The firm impacted countless different industries and implemented creative campaigns that had a lasting effect on organizations’ structures. For example, when Cohn & Wolfe represented Delta airlines, the company only had two runways in Atlanta. There was a lot of opposition to opening additional runways; however, Cohn & Wolfe were able to overcome the resistance to build three more runways for the airline.

Photo by Wynter Rudolph

Cohn is most proud of his work with Coca-Cola for the Olympic Games. Cohn shared how the Olympics originally did not allow commercial sponsorships at the venues, but Cohn & Wolfe was able to find a way around the regulations. The Olympic Committee was shorthanded for money for the 1988 Calgary Olympic Games, and Coca-Cola provided a way for the committee to receive extra funding in exchange for publicity. Coca-Cola sponsored the creation of the only World Chorus in Olympic history, where kids from around the world sang at the opening ceremony.

“If you look at the publicity value of the world chorus, it’s unbelievable. When the singing was taking place, there was coverage. When the kids came to the United States, there was coverage. Billions of people watched Jim McCay of ABC-TV describe Coca-Cola’s sponsorship as the chorus, decked out in Coke uniforms, sang in both the opening and closing ceremonies,” Cohn explained.

However, the most monumental campaign for Coca-Cola that Cohn was a part of was for the 2004 Athens Olympic Games. Cohn pitched the idea of having a global torch marathon relay in 35 cities around the world. Millions of people showed up to see the 26-mile torch relay through the middle of their cities. Overall, the campaign led to “$150 million in incremental marketing and earned media,” Cohn said.

Cohn also had the honor of running three torches himself, during the 1996 Atlanta Olympic Games, 2002 Salt Lake City Olympic Games and 2004 Athens Olympic Games.

Retirement and outreach

Throughout Cohn’s retirement, he has remained active by attending UA’s sporting events and pursuing his love for photography. Cohn continues to contribute to the communications industry through his interactions with students and by passing along his wisdom from more than 40 years in the field.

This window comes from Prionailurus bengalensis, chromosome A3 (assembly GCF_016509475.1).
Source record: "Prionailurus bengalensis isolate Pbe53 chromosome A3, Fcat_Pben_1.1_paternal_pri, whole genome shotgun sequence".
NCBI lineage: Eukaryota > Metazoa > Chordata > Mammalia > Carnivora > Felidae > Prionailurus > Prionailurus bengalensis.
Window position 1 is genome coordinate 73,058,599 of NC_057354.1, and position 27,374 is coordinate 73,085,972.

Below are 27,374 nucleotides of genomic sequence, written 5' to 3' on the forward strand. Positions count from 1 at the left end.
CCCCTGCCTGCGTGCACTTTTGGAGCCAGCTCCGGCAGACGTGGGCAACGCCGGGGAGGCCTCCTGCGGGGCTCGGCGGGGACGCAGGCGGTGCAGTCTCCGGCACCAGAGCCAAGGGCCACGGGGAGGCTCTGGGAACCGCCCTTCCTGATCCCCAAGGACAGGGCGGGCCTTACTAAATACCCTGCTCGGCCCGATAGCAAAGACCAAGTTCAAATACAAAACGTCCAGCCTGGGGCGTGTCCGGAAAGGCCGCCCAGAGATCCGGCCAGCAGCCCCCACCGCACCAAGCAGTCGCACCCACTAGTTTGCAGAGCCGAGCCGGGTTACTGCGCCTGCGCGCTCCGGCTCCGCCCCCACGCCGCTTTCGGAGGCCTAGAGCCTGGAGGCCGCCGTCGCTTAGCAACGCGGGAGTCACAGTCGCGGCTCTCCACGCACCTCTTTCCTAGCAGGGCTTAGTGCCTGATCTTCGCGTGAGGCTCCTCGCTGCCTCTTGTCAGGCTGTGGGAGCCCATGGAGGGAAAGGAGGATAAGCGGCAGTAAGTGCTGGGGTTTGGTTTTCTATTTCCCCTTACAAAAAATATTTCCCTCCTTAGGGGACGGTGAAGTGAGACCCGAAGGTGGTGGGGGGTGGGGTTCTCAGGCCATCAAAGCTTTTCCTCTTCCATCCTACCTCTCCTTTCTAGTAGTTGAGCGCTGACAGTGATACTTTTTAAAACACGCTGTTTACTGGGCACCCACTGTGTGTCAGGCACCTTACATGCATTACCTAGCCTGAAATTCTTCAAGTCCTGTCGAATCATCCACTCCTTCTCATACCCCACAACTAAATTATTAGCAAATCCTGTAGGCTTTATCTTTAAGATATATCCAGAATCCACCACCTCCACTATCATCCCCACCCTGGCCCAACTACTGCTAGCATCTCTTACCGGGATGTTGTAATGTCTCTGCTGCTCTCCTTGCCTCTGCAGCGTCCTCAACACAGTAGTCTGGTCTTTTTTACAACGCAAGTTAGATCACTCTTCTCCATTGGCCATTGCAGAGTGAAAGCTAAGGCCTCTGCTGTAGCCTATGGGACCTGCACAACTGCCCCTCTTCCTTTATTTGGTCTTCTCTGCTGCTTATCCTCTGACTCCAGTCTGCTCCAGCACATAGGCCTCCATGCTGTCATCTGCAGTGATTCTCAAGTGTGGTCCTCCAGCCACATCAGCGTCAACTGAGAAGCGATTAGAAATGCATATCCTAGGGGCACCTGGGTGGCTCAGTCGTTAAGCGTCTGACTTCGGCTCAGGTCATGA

Most recently, Cohn worked with UA’s electronic news production class (JCM 490) as students created a feature broadcast story and digital content on Cohn in his home. Chandra Clark, UA journalism and creative media professor who has a Ph.D. in communication, broadcast and journalism, explained how she was trying to teach her students what makes a good story and how to produce a story that has meaning. Clark also shared her observations of Cohn and his interactions with her students.

“He was very intentional about encouraging the students and paying attention to their individual contributions. It made quite an impression on them,” Clark said.

Photo by Chandra Clark

While Clark’s students were impressed with Cohn’s résumé and experiences, they were more impressed with him as a person. “He’s truly such an incredible man. It was an honor to work with him and get to know him,” Chaney McCorquodale, reporter for the JCM 490 feature broadcast story, said. She noted how Cohn’s personality was both fierce and gentle because of his independence and humor.

McCorquodale also recounted the ample stories Cohn told about his experiences working in the industry and how he inspired her to live a life worth sharing with future generations.

Tori Stincer, field producer for the JCM 490 feature broadcast story, highlighted her experience with Cohn, remarking how she never imagined meeting someone who has touched an Olympic torch. “We say UA is where legends live, and this is where legends are created. But I feel when we talk about it, we don’t always get to meet and interact with them,” Stincer said.

Cohn understood the value of passing along his stories and the lessons he has learned to the next generation, Stincer said. However, he was incredibly humble when discussing his accomplishments, she said.

When asked what contributed the most to his successful career, Cohn said, “I believe creativity and determination to succeed are the keys to success.” Cohn has seen almost all his innovative ideas flourish in the public relations world and continues to inspire young professionals to accomplish the same.

The University of Alabama’s electronic news producing class created a feature broadcast story that highlights Bob Cohn’s milestones throughout his career in the journalism and public relations industry.